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Motor vehicle accidents – Sudden incapacitating events

Sudden incapacitating events

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In Leahy v Beaumont (1981) 27 SASR 290 (not on austlii) a driver suffered an attack of cough syncope leading to his temporary unconsciousness causing his vehicle to hit a shop. His car was travelling quite slowly and given that he had 6-8 seconds cheapestwindowskey.com between the coughing commencing and losing consciousness he had sufficient time to slow down or stop and was negligent in failing to do so. Many similar motorup.com.au cases canvassed in judgment.

 

See Matijevic v Taylor and Insurance Australia Group 23/9/13 [2013] ACTSC 192 per Master Mossop. P was injured when D’s vehicle collided head on into hers after drifting onto the wrong side of the road. D argued that he had suffered an episode of cough syncope, – uncontrollable coughing leading to a blackout. Having reviewed the medical evidence the Trial Judge found that whilst it was possible D had suffered from cough syncope, that the likelihood of this was extremely rare. D’s complaint of feeling ‘fluey’ falling short of the serious respiratory ailment conducive to cough syncope. The Trial Judge accepted D’s evidence that he had been coughing prior to the accident but not that he lost consciousness as a result of the coughing. P succeeded in her claim because it remained more likely than not that the accident was caused by inattention or other failure to maintain proper control over the vehicle during a period when the [1st D] could have had proper control of the vehicle rather than being a consequence of an event of actual unconsciousness over which the [1st D] had no control (77).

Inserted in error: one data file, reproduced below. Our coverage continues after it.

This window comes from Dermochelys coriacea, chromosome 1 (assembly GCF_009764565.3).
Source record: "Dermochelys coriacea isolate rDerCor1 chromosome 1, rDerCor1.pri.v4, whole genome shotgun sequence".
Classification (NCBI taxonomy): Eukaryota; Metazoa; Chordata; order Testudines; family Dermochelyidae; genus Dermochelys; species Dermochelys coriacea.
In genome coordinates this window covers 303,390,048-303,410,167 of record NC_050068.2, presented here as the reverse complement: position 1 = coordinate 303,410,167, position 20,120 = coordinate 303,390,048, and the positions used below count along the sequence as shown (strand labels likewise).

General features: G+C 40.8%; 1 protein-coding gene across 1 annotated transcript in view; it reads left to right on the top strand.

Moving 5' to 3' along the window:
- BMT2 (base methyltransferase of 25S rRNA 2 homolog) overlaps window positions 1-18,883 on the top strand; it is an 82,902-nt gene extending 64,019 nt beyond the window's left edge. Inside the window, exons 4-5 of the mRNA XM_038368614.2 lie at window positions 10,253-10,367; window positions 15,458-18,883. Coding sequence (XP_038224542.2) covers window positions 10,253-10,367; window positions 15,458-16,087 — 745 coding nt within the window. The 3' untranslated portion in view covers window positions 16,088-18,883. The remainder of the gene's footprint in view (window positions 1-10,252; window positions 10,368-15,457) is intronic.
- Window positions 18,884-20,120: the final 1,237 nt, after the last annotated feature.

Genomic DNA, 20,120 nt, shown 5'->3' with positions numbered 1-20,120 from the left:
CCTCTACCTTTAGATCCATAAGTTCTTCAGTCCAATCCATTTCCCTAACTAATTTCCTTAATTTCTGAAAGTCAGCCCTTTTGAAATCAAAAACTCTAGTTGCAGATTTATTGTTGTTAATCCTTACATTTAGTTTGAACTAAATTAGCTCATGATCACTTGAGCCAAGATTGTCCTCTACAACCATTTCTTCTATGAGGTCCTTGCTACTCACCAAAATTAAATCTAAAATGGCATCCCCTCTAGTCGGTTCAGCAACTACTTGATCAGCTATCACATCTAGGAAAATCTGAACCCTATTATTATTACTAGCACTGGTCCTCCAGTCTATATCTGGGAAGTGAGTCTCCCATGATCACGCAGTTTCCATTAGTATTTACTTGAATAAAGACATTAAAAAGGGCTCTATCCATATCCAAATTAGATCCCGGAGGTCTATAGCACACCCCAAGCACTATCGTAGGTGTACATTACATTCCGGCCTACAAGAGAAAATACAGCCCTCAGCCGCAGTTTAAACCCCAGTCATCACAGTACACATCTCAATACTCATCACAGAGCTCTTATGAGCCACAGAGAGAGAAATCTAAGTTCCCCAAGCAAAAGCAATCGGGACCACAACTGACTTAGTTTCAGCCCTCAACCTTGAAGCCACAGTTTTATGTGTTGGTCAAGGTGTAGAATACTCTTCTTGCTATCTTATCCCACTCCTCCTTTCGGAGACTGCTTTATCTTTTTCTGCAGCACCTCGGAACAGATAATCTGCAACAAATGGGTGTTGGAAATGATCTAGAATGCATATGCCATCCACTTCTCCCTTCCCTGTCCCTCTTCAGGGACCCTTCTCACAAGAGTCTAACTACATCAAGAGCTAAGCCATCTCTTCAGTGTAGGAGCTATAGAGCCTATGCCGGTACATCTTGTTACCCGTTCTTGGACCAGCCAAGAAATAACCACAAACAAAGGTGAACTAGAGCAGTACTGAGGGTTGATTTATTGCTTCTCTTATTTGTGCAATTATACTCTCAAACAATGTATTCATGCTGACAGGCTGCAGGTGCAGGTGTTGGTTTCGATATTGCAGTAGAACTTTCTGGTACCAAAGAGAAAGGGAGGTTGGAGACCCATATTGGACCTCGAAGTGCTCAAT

[Dowsing] “12 A sudden and unheralded incapacitating event, such as a bee sting or a stroke, may preclude a finding of negligence where the driver had insufficient time to avert the ensuing accident … Since the duty is to take reasonable care, it follows that (in Lord Blackburn’s words) ‘when a man is suddenly and without warning thrown into a critical position, due allowance should be made for this, but not too much.’ ‘Not too much’ because the reasonable driver is aware of the potential risk of the activity and may be expected to drive ‘defensively’ in the sense of making some allowance for dangerous situations not flowing directly from his or her own neglect … Thus, even when the driver is subject to a sudden and unavoidable onset of pain or other disabling factor, he or she will be expected to exercise reasonable care by slowing down or pulling over to the side of the road if such a reaction to the emergency is possible … A driver cannot take refuge in the fact that he or she was unconscious at the moment of impact if that dangerous situation was the product of lack of reasonable care … Even if the state of unconsciousness comes upon the driver unawares, there may still be liability if the driver should not have allowed himself outerspaces.com.au or herself to be behind the wheel at the time. For some conditions ‘if (a driver) knew or had reasonable cause to believe that he was subject to blackouts, it would have been an act of negligence to have driven a motor car at all’ … For other keystaging.ca conditions reasonable care would consist of taking reasonable precautions before getting behind the wheel on a particular occasion. The case was fought below on this latter basis.